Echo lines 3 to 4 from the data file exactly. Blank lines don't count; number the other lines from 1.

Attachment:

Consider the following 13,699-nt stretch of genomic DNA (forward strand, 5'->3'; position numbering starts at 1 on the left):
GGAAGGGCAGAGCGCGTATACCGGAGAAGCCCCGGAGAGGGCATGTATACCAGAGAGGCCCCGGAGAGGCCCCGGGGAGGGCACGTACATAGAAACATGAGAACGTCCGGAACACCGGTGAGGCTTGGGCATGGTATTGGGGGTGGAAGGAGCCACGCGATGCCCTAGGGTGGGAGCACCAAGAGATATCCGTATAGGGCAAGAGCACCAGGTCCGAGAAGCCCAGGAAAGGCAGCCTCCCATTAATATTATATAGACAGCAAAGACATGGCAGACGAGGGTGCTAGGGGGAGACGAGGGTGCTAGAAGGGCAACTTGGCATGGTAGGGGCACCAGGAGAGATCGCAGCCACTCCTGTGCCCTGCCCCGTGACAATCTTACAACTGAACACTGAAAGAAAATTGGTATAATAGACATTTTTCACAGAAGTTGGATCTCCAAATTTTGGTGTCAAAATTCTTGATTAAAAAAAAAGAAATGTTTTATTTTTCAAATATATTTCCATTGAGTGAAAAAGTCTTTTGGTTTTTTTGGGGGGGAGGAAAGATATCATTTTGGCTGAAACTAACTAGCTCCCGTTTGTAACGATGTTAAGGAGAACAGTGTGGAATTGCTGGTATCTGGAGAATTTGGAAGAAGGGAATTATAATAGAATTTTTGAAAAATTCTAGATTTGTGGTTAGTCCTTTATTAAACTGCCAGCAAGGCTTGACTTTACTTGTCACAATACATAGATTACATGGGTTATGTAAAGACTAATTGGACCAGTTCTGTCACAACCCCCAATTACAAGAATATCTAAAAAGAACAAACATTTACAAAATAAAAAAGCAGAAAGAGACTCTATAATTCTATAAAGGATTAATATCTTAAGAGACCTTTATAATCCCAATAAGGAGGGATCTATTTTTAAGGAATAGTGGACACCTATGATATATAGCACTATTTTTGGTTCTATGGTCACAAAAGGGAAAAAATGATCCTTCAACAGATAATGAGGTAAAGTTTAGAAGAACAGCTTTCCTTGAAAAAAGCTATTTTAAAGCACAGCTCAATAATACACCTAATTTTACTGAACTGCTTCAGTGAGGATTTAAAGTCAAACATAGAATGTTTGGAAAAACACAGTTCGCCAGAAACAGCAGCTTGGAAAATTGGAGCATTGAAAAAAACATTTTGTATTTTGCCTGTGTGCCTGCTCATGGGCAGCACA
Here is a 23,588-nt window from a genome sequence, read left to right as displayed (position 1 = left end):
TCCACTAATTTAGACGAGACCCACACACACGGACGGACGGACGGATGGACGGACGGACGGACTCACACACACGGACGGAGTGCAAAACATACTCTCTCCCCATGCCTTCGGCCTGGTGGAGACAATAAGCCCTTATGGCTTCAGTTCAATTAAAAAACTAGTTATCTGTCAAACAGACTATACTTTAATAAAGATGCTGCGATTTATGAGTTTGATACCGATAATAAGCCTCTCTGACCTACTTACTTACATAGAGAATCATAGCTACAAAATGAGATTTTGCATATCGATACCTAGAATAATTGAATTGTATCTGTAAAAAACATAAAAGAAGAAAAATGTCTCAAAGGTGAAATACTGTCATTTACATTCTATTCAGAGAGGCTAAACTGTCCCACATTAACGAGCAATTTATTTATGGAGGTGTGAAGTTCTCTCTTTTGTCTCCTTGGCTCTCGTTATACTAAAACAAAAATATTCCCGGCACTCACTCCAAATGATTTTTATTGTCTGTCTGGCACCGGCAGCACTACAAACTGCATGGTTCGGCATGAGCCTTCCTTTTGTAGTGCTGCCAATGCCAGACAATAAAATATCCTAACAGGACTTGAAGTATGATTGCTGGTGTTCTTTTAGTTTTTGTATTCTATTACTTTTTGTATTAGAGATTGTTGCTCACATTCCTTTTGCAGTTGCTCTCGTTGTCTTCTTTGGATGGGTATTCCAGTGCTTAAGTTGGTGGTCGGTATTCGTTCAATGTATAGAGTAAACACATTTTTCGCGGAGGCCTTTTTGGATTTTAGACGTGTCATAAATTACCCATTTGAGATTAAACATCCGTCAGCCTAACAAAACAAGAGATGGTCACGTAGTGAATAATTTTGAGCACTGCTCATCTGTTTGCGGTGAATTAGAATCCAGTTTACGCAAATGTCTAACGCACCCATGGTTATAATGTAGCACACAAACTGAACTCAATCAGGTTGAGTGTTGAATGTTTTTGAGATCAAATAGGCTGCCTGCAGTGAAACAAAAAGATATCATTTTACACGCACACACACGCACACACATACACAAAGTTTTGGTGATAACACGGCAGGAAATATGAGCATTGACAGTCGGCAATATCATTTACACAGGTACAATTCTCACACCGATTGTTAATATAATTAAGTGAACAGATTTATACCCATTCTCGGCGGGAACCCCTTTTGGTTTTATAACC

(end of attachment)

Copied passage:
Here is a 23,588-nt window from a genome sequence, read left to right as displayed (position 1 = left end):
TCCACTAATTTAGACGAGACCCACACACACGGACGGACGGACGGATGGACGGACGGACGGACTCACACACACGGACGGAGTGCAAAACATACTCTCTCCCCATGCCTTCGGCCTGGTGGAGACAATAAGCCCTTATGGCTTCAGTTCAATTAAAAAACTAGTTATCTGTCAAACAGACTATACTTTAATAAAGATGCTGCGATTTATGAGTTTGATACCGATAATAAGCCTCTCTGACCTACTTACTTACATAGAGAATCATAGCTACAAAATGAGATTTTGCATATCGATACCTAGAATAATTGAATTGTATCTGTAAAAAACATAAAAGAAGAAAAATGTCTCAAAGGTGAAATACTGTCATTTACATTCTATTCAGAGAGGCTAAACTGTCCCACATTAACGAGCAATTTATTTATGGAGGTGTGAAGTTCTCTCTTTTGTCTCCTTGGCTCTCGTTATACTAAAACAAAAATATTCCCGGCACTCACTCCAAATGATTTTTATTGTCTGTCTGGCACCGGCAGCACTACAAACTGCATGGTTCGGCATGAGCCTTCCTTTTGTAGTGCTGCCAATGCCAGACAATAAAATATCCTAACAGGACTTGAAGTATGATTGCTGGTGTTCTTTTAGTTTTTGTATTCTATTACTTTTTGTATTAGAGATTGTTGCTCACATTCCTTTTGCAGTTGCTCTCGTTGTCTTCTTTGGATGGGTATTCCAGTGCTTAAGTTGGTGGTCGGTATTCGTTCAATGTATAGAGTAAACACATTTTTCGCGGAGGCCTTTTTGGATTTTAGACGTGTCATAAATTACCCATTTGAGATTAAACATCCGTCAGCCTAACAAAACAAGAGATGGTCACGTAGTGAATAATTTTGAGCACTGCTCATCTGTTTGCGGTGAATTAGAATCCAGTTTACGCAAATGTCTAACGCACCCATGGTTATAATGTAGCACACAAACTGAACTCAATCAGGTTGAGTGTTGAATGTTTTTGAGATCAAATAGGCTGCCTGCAGTGAAACAAAAAGATATCATTTTACACGCACACACACGCACACACATACACAAAGTTTTGGTGATAACACGGCAGGAAATATGAGCATTGACAGTCGGCAATATCATTTACACAGGTACAATTCTCACACCGATTGTTAATATAATTAAGTGAACAGATTTATACCCATTCTCGGCGGGAACCCCTTTTGGTTTTATAACC